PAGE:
Parity and the Association With Diabetes in Older Women

  1. Kenneth J. Mukamal, MD1
  1. 1Division of General Medicine and Primary Care, Beth Israel Deaconess Medical Center, Harvard Medical School, Boston, Massachusetts;
  2. 2Division of Nephrology, University of Washington, Seattle, Washington;
  3. 3Department of Obstetrics, Gynecology and Reproductive Sciences, University of Pittsburgh, Pittsburgh, Pennsylvania;
  4. 4Department of Preventive Medicine, Feinberg School of Medicine, Northwestern University, Chicago, Illinois;
  5. 5Department of Biostatistics, University of Washington, Seattle, Washington;
  6. 6Department of Epidemiology, University of Pittsburgh, Pittsburgh, Pennsylvania;
  7. 7Cardiovascular Health Research Unit, Departments of Medicine and Epidemiology, University of Washington, Seattle, Washington.
  1. Corresponding author: Angela G. Fowler-Brown, afowler{at}bidmc.harvard.edu.

Abstract

OBJECTIVE To examine the relationship of parity with diabetes and markers of glucose homeostasis in older women.

RESEARCH DESIGN AND METHODS We used data from the female participants in the Cardiovascular Health Study, a longitudinal cohort of adults aged ≥65 years. These data included an assessment of parity (baseline) and fasting serum levels of glucose, insulin, and medication use (baseline and follow-up). We estimated both the cross-sectional relationship of parity with baseline diabetes and the relationship of parity with incident diabetes.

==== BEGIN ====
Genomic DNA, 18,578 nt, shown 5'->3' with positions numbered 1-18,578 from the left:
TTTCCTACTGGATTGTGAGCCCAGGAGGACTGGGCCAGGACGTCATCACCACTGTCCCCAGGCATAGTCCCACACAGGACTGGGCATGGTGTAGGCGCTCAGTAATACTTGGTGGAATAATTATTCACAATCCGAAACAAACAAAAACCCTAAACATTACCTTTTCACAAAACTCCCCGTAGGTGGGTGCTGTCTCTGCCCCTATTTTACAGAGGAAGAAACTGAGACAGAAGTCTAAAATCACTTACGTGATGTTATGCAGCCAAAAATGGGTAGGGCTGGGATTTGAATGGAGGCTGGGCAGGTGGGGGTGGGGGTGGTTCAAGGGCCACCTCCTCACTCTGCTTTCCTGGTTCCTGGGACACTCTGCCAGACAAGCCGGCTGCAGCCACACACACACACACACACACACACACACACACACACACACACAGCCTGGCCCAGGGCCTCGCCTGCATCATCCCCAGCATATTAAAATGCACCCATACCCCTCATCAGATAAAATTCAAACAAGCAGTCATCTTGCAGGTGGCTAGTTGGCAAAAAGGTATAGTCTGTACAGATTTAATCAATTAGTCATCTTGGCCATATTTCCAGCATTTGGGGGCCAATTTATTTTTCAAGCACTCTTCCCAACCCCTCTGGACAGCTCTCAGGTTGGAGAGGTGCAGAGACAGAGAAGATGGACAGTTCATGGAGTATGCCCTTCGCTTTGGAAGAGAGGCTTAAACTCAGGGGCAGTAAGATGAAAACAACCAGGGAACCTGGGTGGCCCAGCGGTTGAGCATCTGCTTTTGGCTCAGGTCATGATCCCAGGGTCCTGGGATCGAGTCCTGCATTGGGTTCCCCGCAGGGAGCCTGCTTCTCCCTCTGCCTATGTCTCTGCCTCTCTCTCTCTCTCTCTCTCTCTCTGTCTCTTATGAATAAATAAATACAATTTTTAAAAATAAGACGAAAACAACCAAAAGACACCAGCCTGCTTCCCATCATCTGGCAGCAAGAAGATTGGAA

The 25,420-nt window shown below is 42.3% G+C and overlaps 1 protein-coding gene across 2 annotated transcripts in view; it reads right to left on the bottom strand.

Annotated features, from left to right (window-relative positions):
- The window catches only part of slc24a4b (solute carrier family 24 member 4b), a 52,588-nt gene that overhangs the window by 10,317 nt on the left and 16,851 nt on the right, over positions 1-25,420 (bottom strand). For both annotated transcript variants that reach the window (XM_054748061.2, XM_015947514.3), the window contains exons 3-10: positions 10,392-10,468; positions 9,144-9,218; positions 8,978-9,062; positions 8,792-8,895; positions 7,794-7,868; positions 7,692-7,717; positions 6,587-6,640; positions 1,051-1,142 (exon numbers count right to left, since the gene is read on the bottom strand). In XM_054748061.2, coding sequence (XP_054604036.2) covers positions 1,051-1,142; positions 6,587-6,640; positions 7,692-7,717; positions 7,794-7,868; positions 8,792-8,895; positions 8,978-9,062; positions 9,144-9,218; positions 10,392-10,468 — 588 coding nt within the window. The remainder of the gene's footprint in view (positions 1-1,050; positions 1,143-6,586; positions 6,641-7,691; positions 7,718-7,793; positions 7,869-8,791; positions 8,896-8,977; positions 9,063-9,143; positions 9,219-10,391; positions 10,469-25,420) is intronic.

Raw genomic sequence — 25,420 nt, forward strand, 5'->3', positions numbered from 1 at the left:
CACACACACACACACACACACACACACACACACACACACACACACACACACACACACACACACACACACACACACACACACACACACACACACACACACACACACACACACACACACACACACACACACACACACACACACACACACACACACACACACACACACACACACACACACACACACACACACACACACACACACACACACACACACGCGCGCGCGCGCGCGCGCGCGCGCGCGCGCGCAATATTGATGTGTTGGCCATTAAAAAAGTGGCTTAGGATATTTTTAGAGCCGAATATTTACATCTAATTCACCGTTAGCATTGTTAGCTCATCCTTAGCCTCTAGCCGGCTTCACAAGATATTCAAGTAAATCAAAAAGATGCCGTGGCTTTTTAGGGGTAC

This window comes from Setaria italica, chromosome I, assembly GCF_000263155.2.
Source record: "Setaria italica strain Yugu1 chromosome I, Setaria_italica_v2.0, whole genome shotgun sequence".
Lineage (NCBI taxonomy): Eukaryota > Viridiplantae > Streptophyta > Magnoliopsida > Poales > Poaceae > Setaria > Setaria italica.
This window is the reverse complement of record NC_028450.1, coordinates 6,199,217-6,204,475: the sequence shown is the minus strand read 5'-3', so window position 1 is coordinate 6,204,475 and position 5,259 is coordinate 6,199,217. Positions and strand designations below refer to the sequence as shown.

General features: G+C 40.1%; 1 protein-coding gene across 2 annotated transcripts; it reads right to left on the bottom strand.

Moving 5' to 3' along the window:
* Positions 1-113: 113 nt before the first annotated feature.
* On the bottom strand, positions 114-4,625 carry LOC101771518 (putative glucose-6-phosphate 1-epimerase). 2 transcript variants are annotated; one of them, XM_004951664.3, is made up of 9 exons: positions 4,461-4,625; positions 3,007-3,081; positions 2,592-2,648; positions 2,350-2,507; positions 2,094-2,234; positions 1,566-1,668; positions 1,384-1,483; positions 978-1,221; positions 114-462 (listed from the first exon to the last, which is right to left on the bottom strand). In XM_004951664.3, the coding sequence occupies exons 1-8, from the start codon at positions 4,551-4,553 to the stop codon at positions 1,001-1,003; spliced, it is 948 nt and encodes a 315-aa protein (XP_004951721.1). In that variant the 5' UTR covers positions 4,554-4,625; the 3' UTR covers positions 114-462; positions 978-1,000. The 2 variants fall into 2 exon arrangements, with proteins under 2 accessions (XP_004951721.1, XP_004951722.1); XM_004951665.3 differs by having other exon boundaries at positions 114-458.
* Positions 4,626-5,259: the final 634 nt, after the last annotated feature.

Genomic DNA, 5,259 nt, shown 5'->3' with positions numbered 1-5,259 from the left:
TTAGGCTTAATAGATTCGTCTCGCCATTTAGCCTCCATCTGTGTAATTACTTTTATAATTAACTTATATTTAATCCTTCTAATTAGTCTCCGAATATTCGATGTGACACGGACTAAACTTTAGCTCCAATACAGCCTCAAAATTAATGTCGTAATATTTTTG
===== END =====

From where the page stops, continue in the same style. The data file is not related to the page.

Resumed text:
RESULTS In unadjusted analyses, women with grand multiparity (≥5 live births) had a higher prevalence of diabetes at baseline compared with those with fewer births and with nulliparous women (25 vs. 12 vs. 15%; P < 0.001). In regression models controlling for age and race, grand multiparity was associated with increased prevalence of diabetes (prevalence ratio 1.57 [95% CI 1.20–2.06]); with addition of demographic and clinical factors to the model, the association was attenuated (1.33 [1.00–1.77]). In final models that included body anthropometrics, the association was no longer significant (1.21 [0.86–1.49]). In those without diabetes at baseline, parity was not associated with incident diabetes or with fasting glucose; however, there was a modest association of parity with fasting insulin and homeostasis assessment model of insulin resistance.

CONCLUSIONS Grand multiparity is associated with diabetes in elderly women in cross-sectional analyses. This relationship seems to be confounded and/or mediated by variation in body weight and sociodemographic factors by parity status. In older nondiabetic women, higher parity does not pose an ongoing risk of developing diabetes.

Footnotes

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  1. Diabetes Care vol. 33 no. 8 1778-1782
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